Time for another installment in the series about atom theory by physics professor (and my dad) Dean Zollman. Here, we’re with Isaac Newton at a time when alchemy was mainstream science. – Kim
By Dean Zollman
In addition to Isaac Newton’s work in mathematics and physics, he conducted a large amount of work in alchemy. Many historians believe that he spent more time completing alchemical experiments than he did on all of the science for which he is famous today.
Today, alchemy is frequently considered an occult undertaking that was driven by greed and superstition. However, that view is the result of interpreting the alchemists’ work in light of our 21st century understanding of matter. We know that converting lead or iron into gold through some chemical means is not possible. However, we know this conversion is not possible because we understand that each of the metals is an element made of atoms. We cannot change the atoms of one element into those of another with chemistry. (Nuclear physics is a different story, but we will save it for much later.)
In Newton’s time (and long before) philosophers believed that all metals were composed of mercury and sulfur. Some philosophers added salt as a fundamental constituent. Each of the metals such as iron, lead, and gold were mixtures of these two or three fundamental components. Thus, the goal of the alchemist was to find the way to change the mixture found in lead or iron into the mixture found in gold. The substance that could accomplish this was called the Philosopher’s Stone. (A nice overview of alchemy and some contemporary historical research about it can be found at Discover magazine.)
An important player in developing the alchemical view of matter was a 13th century writer and experimentalist called Geber. The name seems to be a pseudonym and is apparently a Latinized version of the name of an 8th century scientist, Jābir ibn Hayyān. Geber’s identity is still somewhat disputed, but evidence is pointing toward a Franciscan monk from southern Italy. More important than his identity, Geber developed a corpuscular theory of matter which became the foundation for much of alchemy.
Closer to Newton’s time a German professor, Daniel Sennert, performed a critical experiment. Sennert dissolved precious metal in acids. The solution which he obtained did not look at all like the metal. In fact, any observer could conclude that the resulting liquid had no metal in it. Prior to Sennert’s experiments most people would conclude that the metal had disappeared. But Sennert then used chemicals to precipitate the original metal out of the solution. A sensible conclusion was that the metal was in the somehow in the solution even though it was not visible. These types of experiments led Sennert to build on Geber’s ideas for a corpuscular model for matter.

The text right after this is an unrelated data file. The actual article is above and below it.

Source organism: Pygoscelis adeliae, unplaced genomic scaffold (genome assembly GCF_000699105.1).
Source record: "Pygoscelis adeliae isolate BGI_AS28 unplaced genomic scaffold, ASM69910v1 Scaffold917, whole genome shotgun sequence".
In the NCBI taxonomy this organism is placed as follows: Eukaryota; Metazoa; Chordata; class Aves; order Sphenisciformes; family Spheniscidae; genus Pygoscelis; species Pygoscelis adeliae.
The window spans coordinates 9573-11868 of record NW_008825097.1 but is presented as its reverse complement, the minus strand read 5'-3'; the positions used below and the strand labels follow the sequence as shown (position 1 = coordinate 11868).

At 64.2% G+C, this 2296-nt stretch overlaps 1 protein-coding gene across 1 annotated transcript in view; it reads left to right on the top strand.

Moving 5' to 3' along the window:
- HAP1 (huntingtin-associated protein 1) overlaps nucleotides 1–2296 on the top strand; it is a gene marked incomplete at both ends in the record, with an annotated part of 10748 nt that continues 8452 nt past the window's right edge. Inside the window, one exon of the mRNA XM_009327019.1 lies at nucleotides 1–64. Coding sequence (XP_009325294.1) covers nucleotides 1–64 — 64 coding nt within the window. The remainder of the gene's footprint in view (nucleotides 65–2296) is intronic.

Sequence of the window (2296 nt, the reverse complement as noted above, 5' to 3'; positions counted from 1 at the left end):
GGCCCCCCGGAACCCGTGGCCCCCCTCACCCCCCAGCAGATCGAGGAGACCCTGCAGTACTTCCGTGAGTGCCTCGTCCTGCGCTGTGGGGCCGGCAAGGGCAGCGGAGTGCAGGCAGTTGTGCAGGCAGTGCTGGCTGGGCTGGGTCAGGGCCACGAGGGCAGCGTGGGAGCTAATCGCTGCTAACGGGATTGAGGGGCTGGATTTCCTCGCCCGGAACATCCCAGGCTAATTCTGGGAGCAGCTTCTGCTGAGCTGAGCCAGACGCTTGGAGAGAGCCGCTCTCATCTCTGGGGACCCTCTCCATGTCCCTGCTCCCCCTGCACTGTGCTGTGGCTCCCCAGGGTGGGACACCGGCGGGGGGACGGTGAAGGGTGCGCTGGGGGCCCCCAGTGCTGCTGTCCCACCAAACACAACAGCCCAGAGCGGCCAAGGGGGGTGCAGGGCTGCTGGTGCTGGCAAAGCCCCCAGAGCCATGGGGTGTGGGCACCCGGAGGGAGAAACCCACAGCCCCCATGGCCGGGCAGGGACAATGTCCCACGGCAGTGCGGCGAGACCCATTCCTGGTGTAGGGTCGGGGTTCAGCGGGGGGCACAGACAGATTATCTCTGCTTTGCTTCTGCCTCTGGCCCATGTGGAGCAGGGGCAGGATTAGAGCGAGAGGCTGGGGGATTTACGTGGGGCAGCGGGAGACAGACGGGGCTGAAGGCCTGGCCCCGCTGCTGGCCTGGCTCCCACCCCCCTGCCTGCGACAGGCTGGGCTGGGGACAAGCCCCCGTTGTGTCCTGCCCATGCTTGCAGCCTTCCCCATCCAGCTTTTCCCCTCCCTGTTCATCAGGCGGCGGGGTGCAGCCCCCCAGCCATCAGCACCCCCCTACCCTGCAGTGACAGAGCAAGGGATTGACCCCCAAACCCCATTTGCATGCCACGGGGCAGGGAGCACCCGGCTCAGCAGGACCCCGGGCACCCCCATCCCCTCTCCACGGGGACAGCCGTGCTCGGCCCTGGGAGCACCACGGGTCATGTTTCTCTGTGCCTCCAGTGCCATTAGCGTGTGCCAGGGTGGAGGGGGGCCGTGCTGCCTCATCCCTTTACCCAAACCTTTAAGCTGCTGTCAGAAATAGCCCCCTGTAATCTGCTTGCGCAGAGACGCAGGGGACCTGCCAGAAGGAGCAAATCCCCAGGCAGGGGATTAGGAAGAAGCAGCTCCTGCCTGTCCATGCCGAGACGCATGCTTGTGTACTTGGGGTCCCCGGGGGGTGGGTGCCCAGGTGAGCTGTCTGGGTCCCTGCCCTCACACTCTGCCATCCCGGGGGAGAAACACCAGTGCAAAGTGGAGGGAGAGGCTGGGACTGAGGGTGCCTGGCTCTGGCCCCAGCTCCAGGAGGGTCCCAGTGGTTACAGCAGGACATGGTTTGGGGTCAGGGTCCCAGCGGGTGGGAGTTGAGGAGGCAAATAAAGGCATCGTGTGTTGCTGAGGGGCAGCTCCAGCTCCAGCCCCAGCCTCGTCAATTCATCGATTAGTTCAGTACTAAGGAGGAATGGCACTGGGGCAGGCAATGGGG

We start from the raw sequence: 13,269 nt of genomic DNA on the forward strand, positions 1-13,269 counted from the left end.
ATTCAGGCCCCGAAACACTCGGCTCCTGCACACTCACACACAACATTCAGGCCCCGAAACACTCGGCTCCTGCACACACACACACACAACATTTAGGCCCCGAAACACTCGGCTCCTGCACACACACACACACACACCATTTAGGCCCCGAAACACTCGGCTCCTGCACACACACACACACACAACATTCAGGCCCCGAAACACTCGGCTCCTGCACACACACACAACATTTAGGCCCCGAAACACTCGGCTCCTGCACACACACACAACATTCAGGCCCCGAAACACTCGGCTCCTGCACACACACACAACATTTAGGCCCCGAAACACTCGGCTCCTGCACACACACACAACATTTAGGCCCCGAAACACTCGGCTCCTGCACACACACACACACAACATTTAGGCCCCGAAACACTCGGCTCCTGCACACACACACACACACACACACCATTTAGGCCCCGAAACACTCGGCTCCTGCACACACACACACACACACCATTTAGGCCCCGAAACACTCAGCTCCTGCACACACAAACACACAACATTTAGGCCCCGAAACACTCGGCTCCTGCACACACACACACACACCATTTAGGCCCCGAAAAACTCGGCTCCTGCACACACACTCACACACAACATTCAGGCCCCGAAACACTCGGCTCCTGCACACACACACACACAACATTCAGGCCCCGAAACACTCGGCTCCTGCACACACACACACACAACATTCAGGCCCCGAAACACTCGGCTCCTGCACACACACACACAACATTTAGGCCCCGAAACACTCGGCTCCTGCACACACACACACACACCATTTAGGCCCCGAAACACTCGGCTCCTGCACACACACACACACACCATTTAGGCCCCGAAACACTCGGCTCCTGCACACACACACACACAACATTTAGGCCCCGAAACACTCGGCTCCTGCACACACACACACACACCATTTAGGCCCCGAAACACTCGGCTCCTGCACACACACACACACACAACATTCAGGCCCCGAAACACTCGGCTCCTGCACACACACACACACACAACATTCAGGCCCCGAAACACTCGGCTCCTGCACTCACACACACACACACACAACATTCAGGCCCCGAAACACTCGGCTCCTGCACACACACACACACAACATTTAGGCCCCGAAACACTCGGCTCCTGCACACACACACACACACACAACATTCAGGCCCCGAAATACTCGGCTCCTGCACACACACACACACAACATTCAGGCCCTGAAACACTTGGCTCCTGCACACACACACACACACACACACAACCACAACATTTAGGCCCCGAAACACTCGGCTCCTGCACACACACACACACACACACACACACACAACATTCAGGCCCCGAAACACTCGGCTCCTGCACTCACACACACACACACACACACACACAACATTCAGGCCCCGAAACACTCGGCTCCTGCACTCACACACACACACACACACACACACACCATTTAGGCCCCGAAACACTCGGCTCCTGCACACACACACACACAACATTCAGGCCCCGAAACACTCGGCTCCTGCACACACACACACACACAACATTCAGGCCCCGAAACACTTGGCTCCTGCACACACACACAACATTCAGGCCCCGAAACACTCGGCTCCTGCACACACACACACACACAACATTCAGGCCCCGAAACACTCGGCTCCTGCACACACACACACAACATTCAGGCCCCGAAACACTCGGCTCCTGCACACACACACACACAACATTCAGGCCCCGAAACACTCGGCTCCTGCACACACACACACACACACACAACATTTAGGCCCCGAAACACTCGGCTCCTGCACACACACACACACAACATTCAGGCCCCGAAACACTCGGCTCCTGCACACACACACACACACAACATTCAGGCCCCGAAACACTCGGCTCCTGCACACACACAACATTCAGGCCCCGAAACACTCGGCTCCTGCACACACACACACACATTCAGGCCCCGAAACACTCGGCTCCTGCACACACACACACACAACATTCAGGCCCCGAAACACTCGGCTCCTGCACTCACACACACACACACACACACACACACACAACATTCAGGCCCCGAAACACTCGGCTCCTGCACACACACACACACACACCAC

Sennert’s experiments had a profound influence on Robert Boyle, who is commonly considered the father of modern chemistry. In Atoms and Alchemy, William Newman states that Boyle “borrowed” Sennert’s ideas “almost verbatim” in his first paper on atomism.
Likewise, historians in recent years have seen much similarity between some of Sennert’s ideas and some of Newton’s. For example, Sennert’s models include attraction between corpuscles with different affinities for different substances. So does Newton’s.
How much influence the alchemists had on Newton and his ideas about matter are still being sorted out. Newton read much about alchemy. He wrote many documents about his experiments but did not publish them. Some historians estimated that Newton’s writings on alchemy exceed a million words. So he clearly was aware of the alchemistic viewpoint. And at this time, the alchemists had developed a well-founded corpuscular model of matter. This work plus that of Newton and Boyle put the concept of small units of matter which make up everything on rather firm footing.
Independent of what influenced Newton’s and Boyle’s view of matter, the time after their discoveries began some fast moving changes in humankind’s understanding of the objects that we cannot see. More on that next time.
Images via Wikimedia Commons, public domain
Dean Zollman is university distinguished professor of physics at Kansas State University where he has been a faculty member for more than 40 years. During his career he has received four major awards — the American Association of Physics Teachers’ Oersted Medal (2014), the National Science Foundation Director’s Award for Distinguished Teacher Scholars (2004), the Carnegie Foundation for the Advancement of Teaching Doctoral University Professor of the Year (1996), and AAPT’s Robert A. Millikan Medal (1995). His present research concentrates on the teaching and learning of physics and on science teacher preparation.